New York State Court of Claims

New York State Court of Claims
MIMS v. THE STATE OF NEW YORK, # 2009-016-045, Claim No. None, Motion No. M-76793


Late claim motion was denied.

Case information

UID: 2009-016-045
Claimant(s): JOHN MIMS
Claimant short name: MIMS
Footnote (claimant name) :
Footnote (defendant name) :
Third-party claimant(s):
Third-party defendant(s):
Claim number(s): None
Motion number(s): M-76793
Cross-motion number(s):
Judge: Alan C. Marin
Claimant's attorney: John Mims, Pro Se
Defendant's attorney: Andrew M. Cuomo, Attorney General
By: Gwendolyn Hatcher, AAG
Third-party defendant's attorney:
Signature date: August 12, 2009
City: New York
Official citation:
Appellate results:
See also (multicaptioned case)


John Mims moves for permission to file a late claim pursuant to 10.6 of the Court of Claims Act (the "Act"). Mr. Mims, who uses a wheelchair, states in his proposed claim that on January 25, 2009, while he was an inmate at Arthur Kill Correctional Facility, he sat in a chair while taking a shower at the facility, and the chair's legs gave way, causing him to fall and injure his back, neck and shoulder. He further alleges that after the incident, Arthur Kill medical staff failed to provide him with adequate medical treatment.

In order to determine this motion, six factors enumerated in the Act must be considered, i.e., whether: (1) defendant had notice of the essential facts constituting the claim; (2) defendant had an opportunity to investigate the circumstances underlying the claim; (3) defendant was substantially prejudiced; (4) claimant has any other available remedy; (5) the delay was excusable; and (6) the claim appears to be meritorious. The factors are not necessarily exhaustive, nor is the presence or absence of any particular factor controlling.(1)

The first three factors - whether defendant had notice of the essential facts, had an opportunity to investigate or would be prejudiced by the granting of this motion are intertwined and may be considered together. See Brewer v State of New York, 176 Misc 2d 337, 342 (Ct Cl 1998). Claimant does not state whether a State employee witnessed his fall. Moreover, aside from his proposed claim and some scant statements in his motion papers, Mims has submitted no documentary evidence concerning his fall. Since he complains of a lack of adequate medical treatment thereafter, he presumably sought medical treatment from defendant, although no detail is provided. No medical records have been submitted and in fact, it is unclear from the proposed claim whether Mims is alleging that he received no treatment at all, or that he views the treatment he received as inadequate.(2) In view of the foregoing, I cannot find that Mims satisfies these three factors.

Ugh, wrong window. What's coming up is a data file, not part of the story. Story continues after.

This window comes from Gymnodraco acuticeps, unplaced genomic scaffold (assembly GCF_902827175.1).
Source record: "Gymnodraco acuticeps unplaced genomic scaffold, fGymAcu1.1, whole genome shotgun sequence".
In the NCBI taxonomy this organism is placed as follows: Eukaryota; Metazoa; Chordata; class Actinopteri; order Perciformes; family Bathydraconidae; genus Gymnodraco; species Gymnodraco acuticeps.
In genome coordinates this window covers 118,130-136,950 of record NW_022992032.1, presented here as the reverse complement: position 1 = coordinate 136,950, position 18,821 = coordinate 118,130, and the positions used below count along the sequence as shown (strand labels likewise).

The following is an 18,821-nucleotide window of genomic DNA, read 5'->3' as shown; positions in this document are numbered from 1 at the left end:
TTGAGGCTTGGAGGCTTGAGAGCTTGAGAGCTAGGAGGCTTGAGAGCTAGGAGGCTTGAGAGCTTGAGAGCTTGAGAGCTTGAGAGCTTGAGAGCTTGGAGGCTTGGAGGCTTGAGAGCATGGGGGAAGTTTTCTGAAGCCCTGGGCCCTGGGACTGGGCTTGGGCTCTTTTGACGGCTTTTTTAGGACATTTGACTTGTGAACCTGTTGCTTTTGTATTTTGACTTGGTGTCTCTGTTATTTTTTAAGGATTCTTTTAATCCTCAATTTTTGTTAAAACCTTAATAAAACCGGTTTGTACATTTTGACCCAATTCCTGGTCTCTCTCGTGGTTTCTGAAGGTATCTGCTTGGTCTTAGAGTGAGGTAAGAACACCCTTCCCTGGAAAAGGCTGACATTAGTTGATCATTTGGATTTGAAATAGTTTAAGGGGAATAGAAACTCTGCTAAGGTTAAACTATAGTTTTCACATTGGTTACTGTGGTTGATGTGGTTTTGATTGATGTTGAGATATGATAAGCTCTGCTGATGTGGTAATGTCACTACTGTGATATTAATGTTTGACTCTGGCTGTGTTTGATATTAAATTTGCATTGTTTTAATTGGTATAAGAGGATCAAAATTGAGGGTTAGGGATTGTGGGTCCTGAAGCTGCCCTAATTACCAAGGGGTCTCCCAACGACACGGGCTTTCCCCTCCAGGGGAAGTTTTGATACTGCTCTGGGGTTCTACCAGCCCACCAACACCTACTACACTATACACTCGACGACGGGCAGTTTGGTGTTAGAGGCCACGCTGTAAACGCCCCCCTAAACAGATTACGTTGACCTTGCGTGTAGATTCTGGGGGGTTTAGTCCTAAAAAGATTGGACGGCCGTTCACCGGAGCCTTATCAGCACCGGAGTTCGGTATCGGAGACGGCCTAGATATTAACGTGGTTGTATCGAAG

Claimant's sole remedy presumably lies against the State in this Court. With regard to excuse, claimant alleges that he "has a legal disability in which he suffers from Dementia and simply lacks the capacity to adequately formulate such claim." See 3 of claimant's "Motion for Permission to File Late Claim." Claimant has submitted no evidence to demonstrate that he in fact suffers from dementia and he has thus failed to state an excuse sufficient for the purposes of the Act. See, e.g., Goldstein v State of New York, 75 AD2d 613 (2d Dept 1980). It should be noted that if claimant is in fact currently under a legal disability, pursuant to 10.5 of the Act, his time to present a claim would be two years after such disability is removed, rendering the instant late claim motion unnecessary.

Finally, with regard to whether the claim appears meritorious, as set forth above, claimant has submitted no documentary evidence relating to his fall, such as an incident report, a log entry or a grievance. As to medical treatment or the lack thereof, claimant has failed to submit an affidavit from a physician as to the merit of his claim. Nor has he submitted any medical records. There is authority that a physician's affidavit is a condition precedent to a finding of merit on a late claim motion. See, e.g., Schreck v State of New York, 81 AD2d 882 (2d Dept 1981); Favicchio v State of New York, 144 Misc 2d 212 (Ct Cl 1989); and Jolley v State of New York, 106 Misc 2d 550 (Ct Cl 1980). A number of appellate cases have held that a medical affidavit is not necessary, but in such cases, claimants submitted medical records patently sufficient to show the appearance of medical malpractice. See Matter of Caracci v State of New York, 178 AD2d 876 (3d Dept 1991); Matter of O'Shea v State of New York, Ct Cl, November 5, 1999 (unreported, motion no. M-59853, Marin, J.), affd 278 AD2d 237 (2d Dept 2000); and DePaolo v State of New York, 99 AD2d 762 (2d Dept 1984). In view of the foregoing, claimant has failed to demonstrate merit for the purposes of the Act. See Sands v State of New York, 49 AD3d 444 (1st Dept 2008).

Accordingly, having considered the six factors in view of the parties' submissions(3) , IT IS ORDERED that motion no. M-76793 be denied.

August 12, 2009

New York, New York

Alan C. Marin

Judge of the Court of Claims

1. See Bay Terrace Coop. Section IV, Inc. v New York State Employees' Retirement Sys. Policemen's and Firemen's Retirement Sys., 55 NY2d 979 (1982); Scarver v State of New York, 233 AD2d 858 (4th Dept 1996).

2. The proposed claim states in relevant part that, "[t]o date, the [Arthur Kill] medical staff has negligently failed or refused to provide me with adequate medical care and treatment . . ." If claimant is alleging ongoing inadequate medical treatment, the doctrine of continuous treatment might apply, such that Mims could serve and file a claim without the need for a late claim motion.

3. The following were reviewed: claimant's "Motion for Permission to File Late Claim" with proposed claim; and defendant's affirmation in opposition with exhibit A.